For more than two years of the COVID-19 pandemic, Christians in China have not been able to gather at church most of the time. For urban churches that are good at online pastoral care, they can basically deal with the pastoral need of believers and the daily expenses of the church. What about the situation of churches in towns and villages?
The Gospel Times, an online Chinese Christian newspaper, recently interviewed several ministers in grassroots churches and exchanged views on pastoral care and the financial situation of the churches during the pandemic.
The challenges of pastoral care
According to two pastors from a grassroots church in the northwest region, some elderly believers in their church do not have smartphones; and others have smartphones but do not know how to use WeChat; most of those who can use WeChat do not know how to attend the live stream. Therefore, some elderly believers cannot access online pastoral care, and those who do have access are mostly limited to WeChat groups.
Some middle-aged believers are not satisfied with the pastoral care in the church's WeChat group and look for spiritual resources on the internet by themselves. When the church resumes on-site gatherings, some of them have become accustomed to the resources on the Internet and are unwilling to participate in the on-site worship at their own church.
A church in a town in Northeast China has been shut down due to a recent outbreak, which had a great impact on the church's pastoral ministry. After China’s Administrative Measures for Internet Religious Information Services came into effect on March 1, 2022, this church followed its superior's order and suspended pastoral care online. A church staff member said helplessly that when the situation of the pandemic becomes stable, the church can only gather believers in small groups, but "the sheep are dispersed already."
A rural church in Shaanxi Province has more than 100 members. This church's annual expenses are very small, so financially it has not been greatly affected by the pandemic. This church does not need to pay salaries to ministers, and all workers who serve here are volunteers. The expense of this church mainly is to provide meals for believers during the retreat which they hold several times every year. The cost of meals is not high because some believers will offer cooking supplies such as flour, oil, etc.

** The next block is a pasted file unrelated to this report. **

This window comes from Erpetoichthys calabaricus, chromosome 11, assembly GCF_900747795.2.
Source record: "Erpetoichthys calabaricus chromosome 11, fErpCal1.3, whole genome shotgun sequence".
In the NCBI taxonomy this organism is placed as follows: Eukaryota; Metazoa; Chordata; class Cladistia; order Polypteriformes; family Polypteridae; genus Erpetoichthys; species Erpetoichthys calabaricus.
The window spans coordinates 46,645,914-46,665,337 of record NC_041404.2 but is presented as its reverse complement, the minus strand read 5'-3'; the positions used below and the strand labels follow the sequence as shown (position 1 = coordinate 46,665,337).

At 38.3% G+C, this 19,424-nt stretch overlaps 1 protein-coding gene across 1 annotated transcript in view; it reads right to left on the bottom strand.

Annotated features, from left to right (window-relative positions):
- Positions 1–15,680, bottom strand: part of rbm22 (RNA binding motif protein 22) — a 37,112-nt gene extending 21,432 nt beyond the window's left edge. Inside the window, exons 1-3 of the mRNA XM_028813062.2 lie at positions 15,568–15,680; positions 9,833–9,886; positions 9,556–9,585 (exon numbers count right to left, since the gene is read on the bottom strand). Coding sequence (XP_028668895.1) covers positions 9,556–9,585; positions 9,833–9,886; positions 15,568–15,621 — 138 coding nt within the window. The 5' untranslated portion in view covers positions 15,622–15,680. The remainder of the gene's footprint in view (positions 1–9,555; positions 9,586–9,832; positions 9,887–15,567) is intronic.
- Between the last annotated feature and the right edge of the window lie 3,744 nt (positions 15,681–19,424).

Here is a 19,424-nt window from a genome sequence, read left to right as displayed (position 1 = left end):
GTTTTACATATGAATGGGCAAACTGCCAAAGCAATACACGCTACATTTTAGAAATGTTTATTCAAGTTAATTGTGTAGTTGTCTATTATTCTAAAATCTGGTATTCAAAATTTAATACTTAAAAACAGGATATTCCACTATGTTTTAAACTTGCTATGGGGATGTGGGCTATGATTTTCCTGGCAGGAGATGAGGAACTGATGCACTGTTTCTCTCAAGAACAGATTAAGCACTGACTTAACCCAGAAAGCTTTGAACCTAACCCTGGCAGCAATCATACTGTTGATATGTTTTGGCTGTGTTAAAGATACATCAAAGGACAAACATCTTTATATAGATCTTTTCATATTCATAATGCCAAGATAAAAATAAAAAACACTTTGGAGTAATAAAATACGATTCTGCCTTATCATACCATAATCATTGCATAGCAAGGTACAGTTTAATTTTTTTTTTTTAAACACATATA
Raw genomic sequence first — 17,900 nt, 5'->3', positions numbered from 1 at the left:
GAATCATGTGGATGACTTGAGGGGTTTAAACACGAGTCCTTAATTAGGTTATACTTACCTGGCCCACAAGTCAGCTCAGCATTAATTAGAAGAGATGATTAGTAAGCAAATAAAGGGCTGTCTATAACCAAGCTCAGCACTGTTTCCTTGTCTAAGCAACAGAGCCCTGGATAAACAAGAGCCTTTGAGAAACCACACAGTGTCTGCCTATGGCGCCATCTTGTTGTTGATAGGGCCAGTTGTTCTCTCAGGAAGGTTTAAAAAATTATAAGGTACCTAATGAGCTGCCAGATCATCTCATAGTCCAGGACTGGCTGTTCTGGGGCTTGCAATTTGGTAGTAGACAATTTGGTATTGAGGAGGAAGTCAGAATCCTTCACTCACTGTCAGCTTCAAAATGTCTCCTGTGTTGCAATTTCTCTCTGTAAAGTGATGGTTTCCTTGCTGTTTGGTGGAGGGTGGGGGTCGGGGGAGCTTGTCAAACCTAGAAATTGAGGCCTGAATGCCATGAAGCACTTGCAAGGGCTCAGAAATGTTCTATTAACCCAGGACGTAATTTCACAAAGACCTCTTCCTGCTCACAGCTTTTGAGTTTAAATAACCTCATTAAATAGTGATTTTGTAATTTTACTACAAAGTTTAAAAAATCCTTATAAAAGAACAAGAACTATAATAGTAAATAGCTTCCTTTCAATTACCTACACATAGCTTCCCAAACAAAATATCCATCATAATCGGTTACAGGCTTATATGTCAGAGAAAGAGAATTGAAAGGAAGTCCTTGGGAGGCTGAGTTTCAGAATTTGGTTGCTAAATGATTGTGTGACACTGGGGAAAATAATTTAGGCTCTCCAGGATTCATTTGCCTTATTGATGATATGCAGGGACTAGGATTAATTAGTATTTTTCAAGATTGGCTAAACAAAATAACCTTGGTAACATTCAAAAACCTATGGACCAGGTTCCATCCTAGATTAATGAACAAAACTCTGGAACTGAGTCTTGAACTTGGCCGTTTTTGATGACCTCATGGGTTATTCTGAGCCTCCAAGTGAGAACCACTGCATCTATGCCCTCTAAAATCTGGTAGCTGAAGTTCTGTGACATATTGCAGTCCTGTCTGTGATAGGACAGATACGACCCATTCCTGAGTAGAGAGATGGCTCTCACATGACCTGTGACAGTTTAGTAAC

A grassroots church with about 500 believers in Gansu Province is facing greater financial challenges. A minister of this church said that the church has no savings and needs to pay the salaries of five to six workers. Furthermore, this church also needs to pay for utilities and winter heating costs. During the pandemic, the church’s income is mainly from online donations, which has decreased compared with before. This church keeps paying salaries to the staff. He said that he did not know how long the church could still afford these costs.
A grassroots church in Northeast China was also greatly affected by few donations. At the beginning of the pandemic, four pastors of the church suggested that it was okay for them to receive only one-third of their salary. When the church's financial situation became worse, they simply refused to be paid.
At present, some churches have resumed onsite gatherings, and congregations can gather in the church to worship God; some churches are still under the "dual suspension" measures of opening and all collective religious activities and are looking forward to the reopening day. No matter what situation the church is in, God is still in control. May the pastors and believers still see the hope ahead in the difficult times!
- Translated by Katherine Guo